If you have a dispute with another party and you’re not too sure what to do about it, then St Helens Law can help you. We can guide you through the litigation process so you have the knowledge and understanding of what litigation is and what it means for you.
So, what is litigation? In a nutshell, litigation is the process of taking legal action – meaning your dispute will be resolved through the legal court system. If you can’t agree with the other party – or parties – on a resolution that is amenable to everyone, then the courts are an effective and fair way of dealing with it.
All litigation proceedings are governed by the Civil Procedure Rules 1998, which inform all aspects of the process. These rules set out time limits within which certain steps need to be undertaken, the correct forms to use and the obligations of the parties involved – with the overriding objective being that disputes are resolved justly and as efficiently as possible.
Although it can sometimes be a lengthy and complex process, there are a number of advantages to going down this route, including:
Sometimes alternatives to litigation, such as arbitration, rely on the co-operation of parties involved, which can be difficult. By going down the litigation route, you can be assured that co-operation is court-mandated, so any deadlines and requirements have to be met. The court also has the power of summary dismissal – meaning if there is no validity to the dispute, the court will dismiss it.
- Public record
This is an advantage, especially if the litigation is regarding your business activities. Having a public record of the court proceedings, and ultimately the judgment means there is a line drawn in the sand setting the record straight. This can be particularly useful if your dispute quickly gains publicity across various media platforms, such as social media.
Once litigation goes through the courts, it provides a lasting precedent, which is described as ‘an earlier event or action that is regarded as an example or guide to be considered in subsequent, similar circumstances’. This means that you can point to previous rulings in similar cases and use that case to bolster your argument. So a precedent has powerful use in dispute resolutions.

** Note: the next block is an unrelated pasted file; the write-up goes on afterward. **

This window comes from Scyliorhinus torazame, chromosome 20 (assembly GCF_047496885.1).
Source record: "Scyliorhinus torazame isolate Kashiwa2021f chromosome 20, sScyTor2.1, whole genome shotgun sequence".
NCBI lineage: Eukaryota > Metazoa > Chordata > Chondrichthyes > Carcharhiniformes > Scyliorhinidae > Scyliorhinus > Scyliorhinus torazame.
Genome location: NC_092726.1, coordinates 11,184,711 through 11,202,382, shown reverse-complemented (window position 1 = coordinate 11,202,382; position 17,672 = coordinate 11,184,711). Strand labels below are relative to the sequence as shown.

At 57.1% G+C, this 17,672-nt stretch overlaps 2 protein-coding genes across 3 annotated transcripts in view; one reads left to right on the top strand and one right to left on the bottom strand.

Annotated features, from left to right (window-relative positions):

It shouldn’t be presumed that it costs more to take a dispute to court than going down one of the other, seemingly inexpensive, routes. If the dispute is something that can be dealt with quickly, then this is going to cost less than arbitration. Complex cases can also run to similar costs of arbitration.
The rules within the courts regarding evidence are stricter than in other alternative ways to resolve a dispute. If you are presenting a strong case, this is of advantage to you, as it leaves no room for speculation and conjecture – an opinion or conclusion formed on the basis of incomplete information.
Regardless of whether the result rules in your favour or not, the fact remains that there will be a result – officially on-court record. Whereas alternatives can break down and a resolution never reached, litigation will have a result, and therefore finality.
Choosing litigation means you will have the chance to appeal. This is good for you if you didn’t originally get the result you wanted, but bad if there is a chance a result previously ruled in your favour could be overturned.
If you find yourself in a dispute and you feel like litigation is the route that will suit you the best, or you’re not sure what the correct route is, then give us a call here at St Helens Law on 01744 742360 or request your free consultation here.